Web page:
The Most Successful Medications For High Blood Pressure
If individuals suffer from hypertension, more commonly known as high blood pressure, it can be challenging to choose the right medication. As patients make essential lifestyle changes, such as dietary changes, reducing salt in their diet, regularly exercising, and quitting smoking, they may require medications to better control their blood pressure and reduce their risk of complications. The most successful medication for a single patient will depend on several factors, including their current blood pressure reading and their overall health.
When angiotensin is produced in the body, this hormone causes blood vessels to narrow. When taking angiotensin-converting enzymes (ACE) inhibitors, production decreases. Essentially, ACE inhibitors help relax the blood vessels by blocking the formation of angiotensin, which causes them to narrow. In turn, patients experience lower blood pressure. Some common examples include lisinopril, benazepril, captopril, fosinopril, perindopril, enalapril, and ramipril. Individuals with chronic kidney disease may also greatly benefit from taking an ACE inhibitor as well.
Calcium Channel Blockers
Increases in calcium strengthen the force of contractions in both the heart and blood vessels. Calcium channel blockers, which relax the muscles of the blood vessels, also reduce a patient's heart rate, and as a result, the patient's blood pressure decreases. Some of the most common options include amlodipine, diltiazem, clevidipine, isradipine, nisoldipine, and verapamil hydrochloride.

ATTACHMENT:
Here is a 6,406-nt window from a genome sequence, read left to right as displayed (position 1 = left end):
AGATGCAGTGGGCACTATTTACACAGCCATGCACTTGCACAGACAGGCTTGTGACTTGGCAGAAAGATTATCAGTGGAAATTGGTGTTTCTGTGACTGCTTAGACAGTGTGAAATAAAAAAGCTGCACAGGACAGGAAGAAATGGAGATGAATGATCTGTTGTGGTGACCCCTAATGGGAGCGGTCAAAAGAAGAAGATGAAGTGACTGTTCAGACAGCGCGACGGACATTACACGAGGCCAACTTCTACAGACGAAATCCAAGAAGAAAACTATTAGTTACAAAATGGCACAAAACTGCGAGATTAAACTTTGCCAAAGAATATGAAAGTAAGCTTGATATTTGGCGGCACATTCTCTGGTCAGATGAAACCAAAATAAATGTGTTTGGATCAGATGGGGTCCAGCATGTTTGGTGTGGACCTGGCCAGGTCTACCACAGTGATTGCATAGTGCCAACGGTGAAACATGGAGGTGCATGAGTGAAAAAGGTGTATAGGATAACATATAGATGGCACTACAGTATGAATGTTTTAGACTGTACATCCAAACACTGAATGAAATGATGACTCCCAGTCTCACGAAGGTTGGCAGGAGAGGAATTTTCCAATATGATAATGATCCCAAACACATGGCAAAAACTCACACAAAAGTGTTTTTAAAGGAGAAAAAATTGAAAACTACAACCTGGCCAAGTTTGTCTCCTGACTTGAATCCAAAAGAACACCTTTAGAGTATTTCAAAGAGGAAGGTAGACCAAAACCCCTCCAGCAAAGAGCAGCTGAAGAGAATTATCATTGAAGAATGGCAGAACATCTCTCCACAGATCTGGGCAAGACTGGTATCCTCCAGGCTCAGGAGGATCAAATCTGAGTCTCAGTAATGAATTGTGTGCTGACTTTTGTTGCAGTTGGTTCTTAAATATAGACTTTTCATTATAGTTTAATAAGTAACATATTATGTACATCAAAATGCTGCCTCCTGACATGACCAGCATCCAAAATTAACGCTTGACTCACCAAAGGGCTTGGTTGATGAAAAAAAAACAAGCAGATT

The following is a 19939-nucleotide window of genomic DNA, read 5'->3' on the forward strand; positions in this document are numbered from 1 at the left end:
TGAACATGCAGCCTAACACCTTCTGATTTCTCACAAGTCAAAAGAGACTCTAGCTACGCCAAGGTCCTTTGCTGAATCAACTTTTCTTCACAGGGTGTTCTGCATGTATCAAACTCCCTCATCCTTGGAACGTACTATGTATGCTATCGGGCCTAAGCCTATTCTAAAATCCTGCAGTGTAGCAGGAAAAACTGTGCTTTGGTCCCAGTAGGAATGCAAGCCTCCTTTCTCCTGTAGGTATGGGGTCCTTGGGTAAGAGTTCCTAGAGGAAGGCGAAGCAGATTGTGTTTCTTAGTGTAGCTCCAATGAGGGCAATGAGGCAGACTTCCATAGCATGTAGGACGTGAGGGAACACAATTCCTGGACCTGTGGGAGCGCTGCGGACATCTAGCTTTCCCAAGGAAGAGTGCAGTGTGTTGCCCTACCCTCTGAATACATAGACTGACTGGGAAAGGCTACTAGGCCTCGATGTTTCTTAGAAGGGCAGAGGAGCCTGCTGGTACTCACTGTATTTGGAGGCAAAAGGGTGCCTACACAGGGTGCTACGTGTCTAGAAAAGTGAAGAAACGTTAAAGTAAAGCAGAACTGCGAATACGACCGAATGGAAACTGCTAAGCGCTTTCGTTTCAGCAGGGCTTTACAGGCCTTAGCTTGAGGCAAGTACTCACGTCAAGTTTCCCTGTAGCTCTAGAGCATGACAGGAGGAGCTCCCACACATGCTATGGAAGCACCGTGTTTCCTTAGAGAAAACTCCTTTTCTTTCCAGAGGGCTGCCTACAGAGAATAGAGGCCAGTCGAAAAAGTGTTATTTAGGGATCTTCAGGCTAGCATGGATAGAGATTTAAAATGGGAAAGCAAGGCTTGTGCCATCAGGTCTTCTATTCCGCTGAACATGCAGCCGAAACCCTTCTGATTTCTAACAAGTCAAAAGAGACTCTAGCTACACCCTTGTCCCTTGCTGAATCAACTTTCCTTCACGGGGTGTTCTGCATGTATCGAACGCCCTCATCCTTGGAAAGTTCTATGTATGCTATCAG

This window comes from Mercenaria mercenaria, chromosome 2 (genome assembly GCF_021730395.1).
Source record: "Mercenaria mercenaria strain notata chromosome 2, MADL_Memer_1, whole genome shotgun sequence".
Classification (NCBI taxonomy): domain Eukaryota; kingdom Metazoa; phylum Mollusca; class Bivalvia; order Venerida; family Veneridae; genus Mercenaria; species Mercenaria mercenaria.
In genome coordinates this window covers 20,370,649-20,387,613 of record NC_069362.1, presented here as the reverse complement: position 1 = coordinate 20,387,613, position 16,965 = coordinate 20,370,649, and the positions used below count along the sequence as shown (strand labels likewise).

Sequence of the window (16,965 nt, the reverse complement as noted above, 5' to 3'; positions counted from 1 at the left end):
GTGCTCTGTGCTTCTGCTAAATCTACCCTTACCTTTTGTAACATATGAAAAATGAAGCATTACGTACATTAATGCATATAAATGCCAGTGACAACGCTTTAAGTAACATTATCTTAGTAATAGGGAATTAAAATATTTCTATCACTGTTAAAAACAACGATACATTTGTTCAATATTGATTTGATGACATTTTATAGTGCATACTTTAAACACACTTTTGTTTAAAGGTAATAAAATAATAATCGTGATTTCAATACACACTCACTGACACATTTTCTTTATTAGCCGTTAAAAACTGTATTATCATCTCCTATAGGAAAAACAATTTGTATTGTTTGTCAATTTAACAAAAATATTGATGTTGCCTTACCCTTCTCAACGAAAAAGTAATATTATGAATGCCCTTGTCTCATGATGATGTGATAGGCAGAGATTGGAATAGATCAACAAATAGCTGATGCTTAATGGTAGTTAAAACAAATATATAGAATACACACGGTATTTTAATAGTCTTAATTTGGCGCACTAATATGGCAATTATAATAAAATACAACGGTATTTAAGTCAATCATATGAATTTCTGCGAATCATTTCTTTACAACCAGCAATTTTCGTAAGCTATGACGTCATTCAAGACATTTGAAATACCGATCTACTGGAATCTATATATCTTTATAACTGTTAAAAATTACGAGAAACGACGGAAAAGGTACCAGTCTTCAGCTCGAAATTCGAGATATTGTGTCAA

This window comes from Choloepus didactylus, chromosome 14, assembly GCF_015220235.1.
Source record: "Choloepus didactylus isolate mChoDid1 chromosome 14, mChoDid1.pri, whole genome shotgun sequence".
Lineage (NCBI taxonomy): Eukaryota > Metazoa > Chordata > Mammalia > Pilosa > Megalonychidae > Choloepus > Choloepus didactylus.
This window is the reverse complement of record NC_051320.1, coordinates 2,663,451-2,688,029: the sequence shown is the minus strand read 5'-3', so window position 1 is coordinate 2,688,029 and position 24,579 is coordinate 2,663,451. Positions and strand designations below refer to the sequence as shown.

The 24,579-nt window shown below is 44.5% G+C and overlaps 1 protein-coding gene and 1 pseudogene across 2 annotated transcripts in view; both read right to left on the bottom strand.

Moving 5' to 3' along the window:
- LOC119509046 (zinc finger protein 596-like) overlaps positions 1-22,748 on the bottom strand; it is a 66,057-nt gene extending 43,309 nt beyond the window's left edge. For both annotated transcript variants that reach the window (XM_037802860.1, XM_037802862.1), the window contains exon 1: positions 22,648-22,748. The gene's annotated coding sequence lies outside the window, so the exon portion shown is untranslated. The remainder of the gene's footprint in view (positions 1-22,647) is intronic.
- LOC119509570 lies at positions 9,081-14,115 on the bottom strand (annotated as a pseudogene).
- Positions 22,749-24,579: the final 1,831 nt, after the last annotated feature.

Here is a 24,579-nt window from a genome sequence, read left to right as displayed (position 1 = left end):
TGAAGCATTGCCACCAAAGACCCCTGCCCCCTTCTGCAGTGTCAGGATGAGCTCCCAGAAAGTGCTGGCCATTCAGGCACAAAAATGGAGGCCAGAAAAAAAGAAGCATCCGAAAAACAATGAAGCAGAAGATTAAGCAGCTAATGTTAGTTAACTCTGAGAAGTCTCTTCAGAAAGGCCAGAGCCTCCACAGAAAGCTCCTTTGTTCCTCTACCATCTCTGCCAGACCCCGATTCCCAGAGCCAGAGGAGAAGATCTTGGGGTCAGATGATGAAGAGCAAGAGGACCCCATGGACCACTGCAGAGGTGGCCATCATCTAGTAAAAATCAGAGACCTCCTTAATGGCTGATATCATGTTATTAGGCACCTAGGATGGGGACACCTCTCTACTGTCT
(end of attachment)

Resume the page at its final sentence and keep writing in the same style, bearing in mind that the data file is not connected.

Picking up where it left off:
Calcium channel blockers may also work better for seniors and those of African heritage than using ACE inhibitors alone. It should be noted that grapefruit juice interacts with some forms of calcium channel blockers, increasing blood levels of the medication and putting the patient at a higher risk of complications. Thus patients should be wary of consuming grapefruit juice when taking this medication
Diuretics, also known as water pills, are medications that act on the kidneys to increase the urge for urination, thus reducing the amount of sodium and fluid circulating throughout the body and blood volume, resulting in lower blood pressure. When suffering from mild hypertension, diuretics alone are often effective. Diuretics also help the blood vessel walls relax, improving blood circulation. There are three types of diuretics: thiazide, loop, and potassium-sparing, and The Joint National Committee on Prevention, Detection, Evaluation, and Treatment of High Blood Pressure also recommend individuals try thiazide diuretics first. Some of the most commonly prescribed diuretics include thiazide, bumetanide, chlorthalidone, metolazone, and torsemide. Since these drugs can reduce potassium levels, it's recommended for patients to consume these medications with a potassium-rich food, such as a banana.